HTTP Invalid Request Line

This test tries to detect the presence of network components (“middle box”) which could be responsible for censorship and/or traffic manipulation.

Instead of sending a normal HTTP request, this test sends an invalid HTTP request line - containing an invalid HTTP version number, an invalid field count and a huge request method – to an echo service listening on the standard HTTP port. An echo service is a very useful debugging and measurement tool, which simply sends back to the originating source any data it receives. If a middle box is not present in the network between the user and an echo service, then the echo service will send the invalid HTTP request line back to the user, exactly as it received it. In such cases, we assume that there is no visible traffic manipulation in the tested network.

If, however, a middle box is present in the tested network, the invalid HTTP request line will be intercepted by the middle box and this may trigger an error and that will subsequently be sent back to OONI. Such errors indicate that software for traffic manipulation is likely placed in the tested network, though it’s not always clear what that software is. In some cases though, we are able to identify censorship and/or surveillance vendors through the error messages in the received HTTP response.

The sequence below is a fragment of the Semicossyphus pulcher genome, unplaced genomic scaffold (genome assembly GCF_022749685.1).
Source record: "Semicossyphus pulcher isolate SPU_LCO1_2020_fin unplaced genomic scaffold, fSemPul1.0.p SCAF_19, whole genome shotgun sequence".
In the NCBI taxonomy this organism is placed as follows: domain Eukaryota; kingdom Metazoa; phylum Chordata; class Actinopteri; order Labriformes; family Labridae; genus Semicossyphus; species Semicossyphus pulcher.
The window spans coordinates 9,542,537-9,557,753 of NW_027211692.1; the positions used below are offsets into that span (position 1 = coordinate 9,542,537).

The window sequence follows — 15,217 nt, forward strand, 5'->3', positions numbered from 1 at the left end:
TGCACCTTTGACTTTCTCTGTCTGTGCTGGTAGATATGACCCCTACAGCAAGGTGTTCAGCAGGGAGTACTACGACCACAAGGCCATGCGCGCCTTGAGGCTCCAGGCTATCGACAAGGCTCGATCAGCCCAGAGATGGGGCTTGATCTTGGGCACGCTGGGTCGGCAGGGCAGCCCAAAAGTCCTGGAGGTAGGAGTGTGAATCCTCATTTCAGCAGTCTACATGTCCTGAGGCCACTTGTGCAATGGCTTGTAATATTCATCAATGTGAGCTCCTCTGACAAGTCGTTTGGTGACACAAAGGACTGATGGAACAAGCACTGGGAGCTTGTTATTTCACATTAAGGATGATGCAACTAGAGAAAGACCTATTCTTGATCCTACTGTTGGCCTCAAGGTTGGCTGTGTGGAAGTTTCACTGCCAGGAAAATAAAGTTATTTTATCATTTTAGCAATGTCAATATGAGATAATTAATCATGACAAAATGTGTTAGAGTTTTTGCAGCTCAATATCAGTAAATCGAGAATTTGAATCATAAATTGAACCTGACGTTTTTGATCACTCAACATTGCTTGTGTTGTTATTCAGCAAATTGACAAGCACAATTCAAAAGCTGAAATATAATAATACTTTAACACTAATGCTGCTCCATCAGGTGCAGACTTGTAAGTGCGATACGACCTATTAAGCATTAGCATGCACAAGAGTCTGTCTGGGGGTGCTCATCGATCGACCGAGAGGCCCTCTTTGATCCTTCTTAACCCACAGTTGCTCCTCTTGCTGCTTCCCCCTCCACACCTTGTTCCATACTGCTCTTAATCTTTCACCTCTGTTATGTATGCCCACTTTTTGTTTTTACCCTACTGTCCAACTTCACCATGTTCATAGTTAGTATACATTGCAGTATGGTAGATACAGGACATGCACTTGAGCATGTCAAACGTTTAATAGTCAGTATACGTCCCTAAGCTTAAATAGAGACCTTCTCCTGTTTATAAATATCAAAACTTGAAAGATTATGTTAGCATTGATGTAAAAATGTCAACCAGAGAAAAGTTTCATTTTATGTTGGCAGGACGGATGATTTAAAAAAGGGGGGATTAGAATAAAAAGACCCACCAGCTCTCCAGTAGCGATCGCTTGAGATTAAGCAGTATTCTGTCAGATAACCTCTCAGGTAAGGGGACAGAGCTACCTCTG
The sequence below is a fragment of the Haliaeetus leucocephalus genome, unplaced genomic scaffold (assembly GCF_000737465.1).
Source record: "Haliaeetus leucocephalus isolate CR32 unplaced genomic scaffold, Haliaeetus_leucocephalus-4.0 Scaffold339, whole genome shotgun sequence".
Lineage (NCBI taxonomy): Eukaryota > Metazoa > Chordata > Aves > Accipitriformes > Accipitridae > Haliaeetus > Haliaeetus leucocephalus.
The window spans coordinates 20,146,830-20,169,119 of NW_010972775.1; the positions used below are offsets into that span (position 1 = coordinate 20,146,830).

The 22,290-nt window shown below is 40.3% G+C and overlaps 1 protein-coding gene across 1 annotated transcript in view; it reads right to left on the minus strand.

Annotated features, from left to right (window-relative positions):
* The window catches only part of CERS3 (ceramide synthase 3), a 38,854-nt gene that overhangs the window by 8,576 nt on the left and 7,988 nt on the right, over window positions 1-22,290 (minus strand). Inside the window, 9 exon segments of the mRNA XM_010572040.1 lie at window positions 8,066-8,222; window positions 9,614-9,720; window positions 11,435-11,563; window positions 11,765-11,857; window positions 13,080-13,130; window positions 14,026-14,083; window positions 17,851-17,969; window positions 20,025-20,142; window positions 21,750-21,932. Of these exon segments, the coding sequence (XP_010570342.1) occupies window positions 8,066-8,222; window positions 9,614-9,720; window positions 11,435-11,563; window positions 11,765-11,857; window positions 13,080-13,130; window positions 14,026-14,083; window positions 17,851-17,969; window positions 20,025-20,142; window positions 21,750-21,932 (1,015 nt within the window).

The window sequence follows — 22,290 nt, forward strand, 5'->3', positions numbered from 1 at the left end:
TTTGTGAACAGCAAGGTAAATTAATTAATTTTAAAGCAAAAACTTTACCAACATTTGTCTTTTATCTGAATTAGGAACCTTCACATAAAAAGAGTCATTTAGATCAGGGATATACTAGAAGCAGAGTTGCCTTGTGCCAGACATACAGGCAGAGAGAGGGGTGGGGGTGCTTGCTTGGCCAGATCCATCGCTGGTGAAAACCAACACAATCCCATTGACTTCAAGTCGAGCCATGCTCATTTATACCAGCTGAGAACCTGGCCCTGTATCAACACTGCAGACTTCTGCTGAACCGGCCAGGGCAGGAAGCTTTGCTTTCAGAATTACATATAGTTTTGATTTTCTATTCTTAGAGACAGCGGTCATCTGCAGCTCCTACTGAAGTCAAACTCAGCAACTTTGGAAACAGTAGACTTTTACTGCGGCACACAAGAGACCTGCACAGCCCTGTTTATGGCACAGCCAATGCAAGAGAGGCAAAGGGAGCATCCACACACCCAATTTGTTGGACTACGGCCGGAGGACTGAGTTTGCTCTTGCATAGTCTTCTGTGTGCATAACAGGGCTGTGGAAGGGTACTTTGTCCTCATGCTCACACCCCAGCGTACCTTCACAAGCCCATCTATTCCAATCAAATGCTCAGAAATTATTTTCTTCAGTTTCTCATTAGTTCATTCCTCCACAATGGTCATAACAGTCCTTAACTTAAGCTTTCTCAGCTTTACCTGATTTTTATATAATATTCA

So far, based on this technique we have detected the use of BlueCoat, Squid and Privoxy in networks across 11 countries around the world.

Note: A false negative could potentially occur in the hypothetical instance that ISPs are using highly sophisticated censorship and/or surveillance software that is specifically designed to not trigger errors when receiving invalid HTTP request lines like the ones of this test. Furthermore, the presence of a middle box is not necessarily indicative of traffic manipulation, as they are often used in networks for caching purposes.

Read the HTTP Invalid Request Line test specification.